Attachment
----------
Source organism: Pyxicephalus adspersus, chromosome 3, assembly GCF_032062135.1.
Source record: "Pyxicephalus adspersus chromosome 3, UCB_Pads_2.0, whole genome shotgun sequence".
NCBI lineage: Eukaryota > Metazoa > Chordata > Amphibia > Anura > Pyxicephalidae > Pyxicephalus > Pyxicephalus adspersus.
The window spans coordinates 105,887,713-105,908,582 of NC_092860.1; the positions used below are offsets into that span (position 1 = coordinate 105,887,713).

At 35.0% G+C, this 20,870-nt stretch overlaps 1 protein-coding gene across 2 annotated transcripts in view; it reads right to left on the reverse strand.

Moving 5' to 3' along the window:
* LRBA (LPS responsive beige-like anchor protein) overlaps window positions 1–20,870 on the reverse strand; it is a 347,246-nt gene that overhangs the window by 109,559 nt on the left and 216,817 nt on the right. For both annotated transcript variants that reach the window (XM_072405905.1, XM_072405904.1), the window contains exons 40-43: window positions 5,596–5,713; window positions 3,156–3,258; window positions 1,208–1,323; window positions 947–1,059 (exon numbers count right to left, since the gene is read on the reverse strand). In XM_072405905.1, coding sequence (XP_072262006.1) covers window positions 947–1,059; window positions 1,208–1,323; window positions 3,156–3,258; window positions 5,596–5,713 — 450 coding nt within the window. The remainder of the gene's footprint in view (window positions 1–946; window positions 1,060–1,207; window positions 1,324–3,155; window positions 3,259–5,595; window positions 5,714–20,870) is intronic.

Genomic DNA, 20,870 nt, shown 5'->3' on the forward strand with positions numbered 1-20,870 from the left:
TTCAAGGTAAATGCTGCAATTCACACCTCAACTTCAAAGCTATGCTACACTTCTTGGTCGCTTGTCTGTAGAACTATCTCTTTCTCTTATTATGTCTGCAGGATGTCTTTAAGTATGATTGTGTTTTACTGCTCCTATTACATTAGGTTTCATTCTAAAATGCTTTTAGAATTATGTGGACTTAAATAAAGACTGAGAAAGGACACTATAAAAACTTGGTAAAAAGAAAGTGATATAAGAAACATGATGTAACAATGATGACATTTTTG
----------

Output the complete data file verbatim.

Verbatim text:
Source organism: Pyxicephalus adspersus, chromosome 3, assembly GCF_032062135.1.
Source record: "Pyxicephalus adspersus chromosome 3, UCB_Pads_2.0, whole genome shotgun sequence".
NCBI lineage: Eukaryota > Metazoa > Chordata > Amphibia > Anura > Pyxicephalidae > Pyxicephalus > Pyxicephalus adspersus.
The window spans coordinates 105,887,713-105,908,582 of NC_092860.1; the positions used below are offsets into that span (position 1 = coordinate 105,887,713).

At 35.0% G+C, this 20,870-nt stretch overlaps 1 protein-coding gene across 2 annotated transcripts in view; it reads right to left on the reverse strand.

Moving 5' to 3' along the window:
* LRBA (LPS responsive beige-like anchor protein) overlaps window positions 1–20,870 on the reverse strand; it is a 347,246-nt gene that overhangs the window by 109,559 nt on the left and 216,817 nt on the right. For both annotated transcript variants that reach the window (XM_072405905.1, XM_072405904.1), the window contains exons 40-43: window positions 5,596–5,713; window positions 3,156–3,258; window positions 1,208–1,323; window positions 947–1,059 (exon numbers count right to left, since the gene is read on the reverse strand). In XM_072405905.1, coding sequence (XP_072262006.1) covers window positions 947–1,059; window positions 1,208–1,323; window positions 3,156–3,258; window positions 5,596–5,713 — 450 coding nt within the window. The remainder of the gene's footprint in view (window positions 1–946; window positions 1,060–1,207; window positions 1,324–3,155; window positions 3,259–5,595; window positions 5,714–20,870) is intronic.

Genomic DNA, 20,870 nt, shown 5'->3' on the forward strand with positions numbered 1-20,870 from the left:
TTCAAGGTAAATGCTGCAATTCACACCTCAACTTCAAAGCTATGCTACACTTCTTGGTCGCTTGTCTGTAGAACTATCTCTTTCTCTTATTATGTCTGCAGGATGTCTTTAAGTATGATTGTGTTTTACTGCTCCTATTACATTAGGTTTCATTCTAAAATGCTTTTAGAATTATGTGGACTTAAATAAAGACTGAGAAAGGACACTATAAAAACTTGGTAAAAAGAAAGTGATATAAGAAACATGATGTAACAATGATGACATTTTTG